Man-in-the browser malware intercepts the transaction and changes the recipient address before it's signed. The malware waits for new content hitting the clipboard: If it contains a valid Bitcoin address, the malware injects its own address to get the coins.

The bottom line is that Bitcoins are a risky business. "A lot of people using Bitcoins don't understand what they are doing with them," Stewart says. "And if a Bitcoin is stolen, you don't get it back. There's no bank to back you, no insurance. Our goal with this paper is to get it out there how bit this threat has become ... [people] just have to get better security practices in storing Bitcoin wallets."

There are some ways to protect this digital currency, such as alternative wallets, like Armory and Electrum, that split up key storage. An offline computer stores the private key for signing transactions, while another machine connected to the Internet holds the master key.

Hardware wallets, meanwhile, operate in a key fob style, and transaction integrity verification is an emerging option.

The full report by SecureWorks is available here for download.

Have a comment on this story? Please click "Add Your Comment" below. If you'd like to contact Dark Reading's editors directly, send us a message.

Kelly Jackson Higgins is Executive Editor at DarkReading.com. She is an award-winning veteran technology and business journalist with more than two decades of experience in reporting and editing for various publications, including Network Computing, Secure Enterprise ... View Full Bio

Comment  | 
Print  | 
More Insights
Comments
Newest First  |  Oldest First  |  Threaded View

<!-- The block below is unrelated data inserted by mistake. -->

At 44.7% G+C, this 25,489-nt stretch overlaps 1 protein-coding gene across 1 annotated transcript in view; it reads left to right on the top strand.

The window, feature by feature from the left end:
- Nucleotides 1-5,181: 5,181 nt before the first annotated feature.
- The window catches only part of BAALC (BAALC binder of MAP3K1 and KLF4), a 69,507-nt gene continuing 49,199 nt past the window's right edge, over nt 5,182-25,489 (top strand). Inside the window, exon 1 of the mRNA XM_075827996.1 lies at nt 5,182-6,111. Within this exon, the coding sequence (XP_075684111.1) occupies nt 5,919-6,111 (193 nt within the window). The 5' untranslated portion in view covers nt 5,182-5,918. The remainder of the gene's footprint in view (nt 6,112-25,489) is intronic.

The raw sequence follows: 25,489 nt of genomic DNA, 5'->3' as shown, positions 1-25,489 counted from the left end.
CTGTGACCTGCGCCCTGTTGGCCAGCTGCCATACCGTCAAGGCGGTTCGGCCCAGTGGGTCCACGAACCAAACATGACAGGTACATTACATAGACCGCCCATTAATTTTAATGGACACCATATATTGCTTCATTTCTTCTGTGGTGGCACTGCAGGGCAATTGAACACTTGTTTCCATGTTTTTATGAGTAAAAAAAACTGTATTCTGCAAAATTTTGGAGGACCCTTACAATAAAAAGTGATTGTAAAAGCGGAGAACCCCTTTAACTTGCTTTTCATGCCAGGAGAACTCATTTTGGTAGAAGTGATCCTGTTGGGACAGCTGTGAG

mitila
50%
50%
mitila,
User Rank: Apprentice
5/22/2014 | 1:46:26 AM
Thanks
,Malware should be controlled in order to keep free the web sources to access for all of us. it is interesting to see. But people are so much unstable on these decisions. city club
Register for Dark Reading Newsletters
White Papers
Video
Cartoon Contest
Current Issue
The Year in Security 2018
This Dark Reading Tech Digest explores the biggest news stories of 2018 that shaped the cybersecurity landscape.
Flash Poll
How Enterprises Are Attacking the Cybersecurity Problem
How Enterprises Are Attacking the Cybersecurity Problem
Data breach fears and the need to comply with regulations such as GDPR are two major drivers increased spending on security products and technologies. But other factors are contributing to the trend as well. Find out more about how enterprises are attacking the cybersecurity problem by reading our report today.
Twitter Feed
Dark Reading - Bug Report
Bug Report
Enterprise Vulnerabilities
From DHS/US-CERT's National Vulnerability Database
CVE-2018-19019
PUBLISHED: 2019-01-22
A type confusion vulnerability exists when processing project files in CX-Supervisor (Versions 3.42 and prior). An attacker could use a specially crafted project file to exploit and execute code under the privileges of the application.
CVE-2019-6260
PUBLISHED: 2019-01-22
The ASPEED ast2400 and ast2500 Baseband Management Controller (BMC) hardware and firmware implement Advanced High-performance Bus (AHB) bridges, which allow arbitrary read and write access to the BMC's physical address space from the host (or from the network in unusual cases where the BMC console u...
CVE-2018-19011
PUBLISHED: 2019-01-22
CX-Supervisor (Versions 3.42 and prior) can execute code that has been injected into a project file. An attacker could exploit this to execute code under the privileges of the application.
CVE-2018-19013
PUBLISHED: 2019-01-22
An attacker could inject commands to delete files and/or delete the contents of a file on CX-Supervisor (Versions 3.42 and prior) through a specially crafted project file.
CVE-2018-19017
PUBLISHED: 2019-01-22
Several use after free vulnerabilities have been identified in CX-Supervisor (Versions 3.42 and prior). When processing project files, the application fails to check if it is referencing freed memory. An attacker could use a specially crafted project file to exploit and execute code under the privil...